The minimum wage will increase by 75 cents to $12 an hour on May 1, Quebec announced Tuesday morning. This is more than the annual increases that Quebeckers are accustomed to.
In May 2016 and May 2017, Quebec had limited itself to increases of 50 cents.
The minimum wage for paid employees will be $9.80 per hour, an increase of 35 cents.
The government’s ultimate goal is that the minimum wage in 2020 will be half of the average hourly wage that Quebeckers will earn.
According to the most recent forecasts, the average hourly wage was expected to be $24.25 in 2018-2019.
The increase announced by the Minister responsible for Labor, Dominique Vien, will benefit, according to Quebec figures, 352 900 employees, or 214,300 women and 138,600 men.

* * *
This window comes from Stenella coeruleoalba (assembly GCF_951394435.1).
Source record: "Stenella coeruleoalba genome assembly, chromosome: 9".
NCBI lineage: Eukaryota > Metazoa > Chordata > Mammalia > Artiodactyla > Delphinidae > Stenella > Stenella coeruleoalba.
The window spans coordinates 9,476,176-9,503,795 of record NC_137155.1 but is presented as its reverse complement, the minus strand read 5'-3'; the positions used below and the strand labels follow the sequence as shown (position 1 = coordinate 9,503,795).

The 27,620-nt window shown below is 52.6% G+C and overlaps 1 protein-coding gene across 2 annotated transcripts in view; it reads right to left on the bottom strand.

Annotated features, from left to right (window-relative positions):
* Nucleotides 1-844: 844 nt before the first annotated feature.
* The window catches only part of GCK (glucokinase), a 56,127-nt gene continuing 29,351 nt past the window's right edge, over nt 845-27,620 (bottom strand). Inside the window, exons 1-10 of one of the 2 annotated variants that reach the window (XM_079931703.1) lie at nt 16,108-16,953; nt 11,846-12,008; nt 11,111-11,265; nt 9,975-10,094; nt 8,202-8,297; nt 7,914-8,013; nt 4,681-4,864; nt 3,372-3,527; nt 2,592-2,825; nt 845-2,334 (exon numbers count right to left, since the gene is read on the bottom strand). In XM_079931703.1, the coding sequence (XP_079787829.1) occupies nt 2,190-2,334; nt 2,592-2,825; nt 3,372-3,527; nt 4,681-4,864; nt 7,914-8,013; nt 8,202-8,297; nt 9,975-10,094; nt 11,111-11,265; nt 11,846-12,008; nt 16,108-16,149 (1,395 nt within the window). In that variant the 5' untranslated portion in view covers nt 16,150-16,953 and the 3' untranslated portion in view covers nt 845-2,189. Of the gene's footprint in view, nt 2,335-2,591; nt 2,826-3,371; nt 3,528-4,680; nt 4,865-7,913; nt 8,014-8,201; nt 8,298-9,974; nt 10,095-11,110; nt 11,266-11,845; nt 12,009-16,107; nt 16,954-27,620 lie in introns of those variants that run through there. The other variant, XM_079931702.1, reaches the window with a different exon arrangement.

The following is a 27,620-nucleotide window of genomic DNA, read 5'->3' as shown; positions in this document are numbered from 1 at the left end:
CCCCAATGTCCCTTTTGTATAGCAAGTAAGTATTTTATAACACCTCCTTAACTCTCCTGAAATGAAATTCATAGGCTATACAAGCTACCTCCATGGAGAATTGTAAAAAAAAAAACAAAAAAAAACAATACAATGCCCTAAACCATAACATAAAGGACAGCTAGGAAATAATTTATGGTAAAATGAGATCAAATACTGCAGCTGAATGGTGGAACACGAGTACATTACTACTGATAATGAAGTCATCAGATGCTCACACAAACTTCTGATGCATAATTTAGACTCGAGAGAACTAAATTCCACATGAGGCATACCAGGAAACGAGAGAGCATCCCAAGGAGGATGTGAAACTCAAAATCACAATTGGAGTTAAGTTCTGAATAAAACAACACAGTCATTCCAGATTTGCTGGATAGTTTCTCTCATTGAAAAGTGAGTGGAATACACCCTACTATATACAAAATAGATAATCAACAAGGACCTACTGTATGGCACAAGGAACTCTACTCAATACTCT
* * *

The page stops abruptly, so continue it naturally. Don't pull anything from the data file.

At $12 an hour, Quebec’s minimum wage will be, on May 1st, the third highest of Canadian provinces, behind Alberta ($ 13.60) and Ontario ($14).
The increase is causing concern for the Canadian Federation of Independent Business (CFIB), which fears that it is hurting SMEs. “This unexpected increase of 6.7% represents one and a half times what was planned for 2018,” responded CFIB spokesperson Martine Hébert.
Hébert argues that many SMEs will be under increased pressure on their payroll, which will lead them to “compensate elsewhere”, including delaying their hiring plans or increasing their prices.
The spokesperson wonders if workers at the bottom of the scale will win. “Unfortunately, even if we adhere to this goal, there are much better ways to fight against poverty,” she says.
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